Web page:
Absolutely, and I’m glad you clarified that. I could’ve done an album of all-original stuff, but I’d started with [Graham “Shakey Vick” Vickery] back in ’65, and I wanted to pay him back.

Were you not as interested in rock and roll and Radio Luxembourg as others might have been, due to your dedication to purist blues?
It helped; I needed rock and roll to help become aware of players like Buddy Guy, who I didn’t even know existed; I’d grown up listening to country blues. But I didn’t have a big record collection; in my mind, the blues had already engulfed me, so pop and rock and roll were kind of meaningless.

Did you take any formal guitar lessons?
I played for about a year on my own, and then told myself I’d like to know what I was doing. I left school at 15; they wouldn’t allow me in the musical appreciation society because I was one grade below. I took what were “music lessons” more than “guitar lessons,” including music theory, and I started listening to Davey Graham, a wonderful player who did an eclectic mix of blues, folk, and jazz. I played some of his songs for my music teacher, who said it was crap, so that was the day I left (laughs)!

Tell me about some of your earliest instruments.
The first one was some sunburst no-name thing with f-holes. I had a couple of Höfners, and the first good electric I had was a Gibson Melody Maker, which I used with Shakey Vick’s Big City Blues Band and Dynaflow Blues. I thought I was following Eric Clapton and Keith Richards down their “guitar roads,” but I didn’t realize they had more than one guitar! I’d see Richards with something like an Epiphone, and the next time I saw him, he was playing something else. I went through a period playing a Tele, which was mainly from seeing Clapton in the Yardbirds. Then I tried Strats. When I was in those two bands, we worked a lot because we’d open our own clubs. It was a great time to experiment with guitars and get your chops together.

When did you start concentrating on slide guitar and open tunings?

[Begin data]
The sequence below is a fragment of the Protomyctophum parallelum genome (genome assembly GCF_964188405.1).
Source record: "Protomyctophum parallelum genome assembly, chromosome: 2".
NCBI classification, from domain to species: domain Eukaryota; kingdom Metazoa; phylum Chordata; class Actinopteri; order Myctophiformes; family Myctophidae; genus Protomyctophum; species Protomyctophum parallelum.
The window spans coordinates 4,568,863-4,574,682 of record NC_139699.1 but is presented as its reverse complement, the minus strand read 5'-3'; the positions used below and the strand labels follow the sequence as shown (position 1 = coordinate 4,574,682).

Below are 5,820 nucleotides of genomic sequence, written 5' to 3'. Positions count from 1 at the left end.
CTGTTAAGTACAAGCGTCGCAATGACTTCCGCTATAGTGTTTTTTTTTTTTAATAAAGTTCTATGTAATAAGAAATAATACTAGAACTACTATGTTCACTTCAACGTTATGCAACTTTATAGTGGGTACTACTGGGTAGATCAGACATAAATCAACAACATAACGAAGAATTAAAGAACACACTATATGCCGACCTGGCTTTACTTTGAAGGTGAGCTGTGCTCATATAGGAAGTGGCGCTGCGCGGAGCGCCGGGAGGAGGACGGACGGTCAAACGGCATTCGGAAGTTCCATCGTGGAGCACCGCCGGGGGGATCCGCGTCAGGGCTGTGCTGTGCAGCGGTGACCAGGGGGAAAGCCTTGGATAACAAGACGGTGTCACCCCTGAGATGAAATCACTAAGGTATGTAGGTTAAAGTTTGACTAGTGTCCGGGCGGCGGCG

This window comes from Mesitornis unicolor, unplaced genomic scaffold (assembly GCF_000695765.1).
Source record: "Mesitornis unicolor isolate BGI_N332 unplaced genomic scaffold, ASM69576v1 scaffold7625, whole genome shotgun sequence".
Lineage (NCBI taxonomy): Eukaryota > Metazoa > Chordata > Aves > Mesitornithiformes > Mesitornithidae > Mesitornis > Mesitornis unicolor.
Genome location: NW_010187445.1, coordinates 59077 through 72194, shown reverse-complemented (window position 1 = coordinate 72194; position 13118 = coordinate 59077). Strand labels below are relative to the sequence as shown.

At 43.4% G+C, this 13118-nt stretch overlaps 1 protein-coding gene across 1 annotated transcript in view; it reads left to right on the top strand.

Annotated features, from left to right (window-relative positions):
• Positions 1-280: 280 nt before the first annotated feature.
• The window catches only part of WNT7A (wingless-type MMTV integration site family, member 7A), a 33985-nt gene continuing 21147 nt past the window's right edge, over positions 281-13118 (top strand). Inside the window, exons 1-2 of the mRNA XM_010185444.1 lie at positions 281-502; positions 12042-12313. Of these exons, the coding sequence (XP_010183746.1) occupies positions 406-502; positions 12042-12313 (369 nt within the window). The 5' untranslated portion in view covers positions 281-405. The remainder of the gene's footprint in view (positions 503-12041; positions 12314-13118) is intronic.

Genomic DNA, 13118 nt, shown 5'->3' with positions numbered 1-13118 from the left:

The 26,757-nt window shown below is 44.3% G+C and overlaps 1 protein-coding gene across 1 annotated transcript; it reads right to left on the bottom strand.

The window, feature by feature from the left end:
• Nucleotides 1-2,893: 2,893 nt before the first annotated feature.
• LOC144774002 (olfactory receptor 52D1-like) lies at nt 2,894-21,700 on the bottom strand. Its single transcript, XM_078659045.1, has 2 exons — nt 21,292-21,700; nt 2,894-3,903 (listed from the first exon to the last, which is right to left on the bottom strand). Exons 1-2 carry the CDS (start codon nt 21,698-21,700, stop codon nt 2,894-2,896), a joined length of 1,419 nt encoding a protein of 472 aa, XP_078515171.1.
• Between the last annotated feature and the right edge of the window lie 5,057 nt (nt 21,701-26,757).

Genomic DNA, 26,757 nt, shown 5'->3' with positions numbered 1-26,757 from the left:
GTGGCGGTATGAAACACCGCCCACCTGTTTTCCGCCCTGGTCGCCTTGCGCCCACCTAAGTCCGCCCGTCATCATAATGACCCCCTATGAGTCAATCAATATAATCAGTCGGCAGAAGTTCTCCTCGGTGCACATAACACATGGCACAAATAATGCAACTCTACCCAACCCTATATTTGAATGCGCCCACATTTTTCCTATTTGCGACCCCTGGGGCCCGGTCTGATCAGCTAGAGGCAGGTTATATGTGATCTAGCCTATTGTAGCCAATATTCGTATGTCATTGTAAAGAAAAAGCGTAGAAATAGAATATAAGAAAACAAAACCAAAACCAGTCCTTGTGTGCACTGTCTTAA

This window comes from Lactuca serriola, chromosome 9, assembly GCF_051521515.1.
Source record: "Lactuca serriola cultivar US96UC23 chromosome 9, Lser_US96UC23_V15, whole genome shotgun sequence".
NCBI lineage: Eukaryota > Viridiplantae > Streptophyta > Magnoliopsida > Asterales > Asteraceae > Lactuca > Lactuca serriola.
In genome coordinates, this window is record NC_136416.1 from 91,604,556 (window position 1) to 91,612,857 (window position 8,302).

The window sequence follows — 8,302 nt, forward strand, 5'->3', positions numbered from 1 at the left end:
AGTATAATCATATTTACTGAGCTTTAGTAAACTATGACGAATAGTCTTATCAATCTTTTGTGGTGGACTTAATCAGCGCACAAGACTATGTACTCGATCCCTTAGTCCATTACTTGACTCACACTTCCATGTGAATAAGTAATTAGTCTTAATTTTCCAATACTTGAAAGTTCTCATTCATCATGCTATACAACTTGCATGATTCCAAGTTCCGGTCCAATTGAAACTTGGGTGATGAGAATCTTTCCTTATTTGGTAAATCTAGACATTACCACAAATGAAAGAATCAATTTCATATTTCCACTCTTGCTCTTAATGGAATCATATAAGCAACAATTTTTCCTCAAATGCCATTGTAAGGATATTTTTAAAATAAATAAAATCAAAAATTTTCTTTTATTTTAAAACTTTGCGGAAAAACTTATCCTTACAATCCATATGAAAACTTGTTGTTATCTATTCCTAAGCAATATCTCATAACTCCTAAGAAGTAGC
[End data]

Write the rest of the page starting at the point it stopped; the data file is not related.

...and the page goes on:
When I heard Robert Johnson, I told myself I’d never get that good, but I thought it might sound interesting on electric guitar, and that was before I heard Elmore James. Then there was a plethora of other influences; believe it or not, the first person I ever heard play electric slide live was (the Rolling Stones’) Brian Jones.

I went home and got an old piece of brass tubing, and found I could be far more expressive in my playing. I remember thinking, “If I can get this down, I’ll be a much better player,” but I put it aside for a while. I didn’t really begin concentrating on it again until I could afford more than one guitar. When I first got with Foghat, I only had one guitar, so on the first album I played in regular tuning. I also played in regular tuning on the second album, but I’d bought a new guitar, so after that album I started concentrating on slide in open E. I don’t know why I chose it; there were very few books around. I might have gotten it from Elmore James, although I think he tuned down to D a lot. That’s the only open tuning I’ve used.

Details about your “pre-Foghat” bands?
When I was 17, a friend told me he had a band for me; they were doing Elvis Presley, rock and roll stuff. I didn’t know if I was ready, but I did it for three or four months, just for the experience. Then I went to the old, reliable Melody Maker, by that time, I was hitting the blues clubs in London, checking out Clapton and others. The magic of those times is indescribable. There were times when you could see American blues musicians like Bukka White, Little Walter, and Sonny Terry and Brownie McGee, all on the same bill! And I’m sure people like Eric Clapton and Peter Green would have been in those audiences, too. We were totally engrossed in this American music that had so much feeling and was so true and real. I wasn’t interested in something like psychedelic music at all.

Dynaflow Blues gigs at the Sunbury Blues Festival, August ’68.
Dynaflow Blues gigs at the Sunbury Blues Festival, August ’68.